The information basis that you now established is what you need to start your enterprise transformation journey – identifying gaps and defining necessary actions to close them through adapting your way of working through methods of business process transformation. The job of mapping up requirements against your organization that you did earlier will also help you here.
Establishing these overviews and relations before the new law takes effect in May 2018 will make you well prepared. Make sure you are not just waiting to see what will happen and trying to react as good as you can, but be proactive and gain control over both what you have and what you need to do. It is also a prerequisite for creating proper plans and allocate resources.
Enabling positive change
If you now think that the only answer to the question “Why do I need to do this?” is “Because I have to”, you can be assured that compliance is not the only thing you can gain from this exercise. It is not just a legal obligation; it is also an opportunity. If you approach the topic from the right angle, several benefits can be achieved:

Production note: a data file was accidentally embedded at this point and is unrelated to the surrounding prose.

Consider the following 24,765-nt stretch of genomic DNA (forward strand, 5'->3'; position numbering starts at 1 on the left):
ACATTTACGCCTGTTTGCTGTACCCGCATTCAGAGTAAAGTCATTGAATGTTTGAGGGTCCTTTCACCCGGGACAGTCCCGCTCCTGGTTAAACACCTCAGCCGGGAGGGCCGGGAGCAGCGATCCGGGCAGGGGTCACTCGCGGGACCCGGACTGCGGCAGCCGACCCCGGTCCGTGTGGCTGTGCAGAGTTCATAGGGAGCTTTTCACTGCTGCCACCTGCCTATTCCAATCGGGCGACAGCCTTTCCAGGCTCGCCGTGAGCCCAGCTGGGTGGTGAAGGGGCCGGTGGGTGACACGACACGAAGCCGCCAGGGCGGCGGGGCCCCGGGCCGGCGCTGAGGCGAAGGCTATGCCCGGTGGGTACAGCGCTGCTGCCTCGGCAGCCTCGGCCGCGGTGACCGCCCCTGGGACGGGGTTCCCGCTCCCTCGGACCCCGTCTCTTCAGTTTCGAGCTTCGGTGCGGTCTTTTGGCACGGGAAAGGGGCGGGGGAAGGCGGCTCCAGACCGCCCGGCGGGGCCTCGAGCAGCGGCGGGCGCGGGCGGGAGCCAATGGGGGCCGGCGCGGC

- Internationally operating companies can achieve substantial financial savings through unifying their policies and way of working
- Demonstrating compliance with the new law will build trust of the customer and also promote innovative use of data
- Process-based transformation and management leads to better business performance through a more coherent way of working, consistency in changes and increased consensus amongst employees
- Better alignment of business and technology through a holistic architectural approach, resulting in saved IT cost and a more efficient processes
- A generally improved approach to information security and compliance with international standards such as ISO 27001
Several of our clients have already started dealing with the new regulation and are gaining necessary overview through their management systems. After all, the most important advice for action is to not spend your time waiting. Be proactive, start looking into the new rules and understand where your organization is today. Are you prepared?
- Reform of EU data protection rules
- European Commission fact sheet on the data protection reform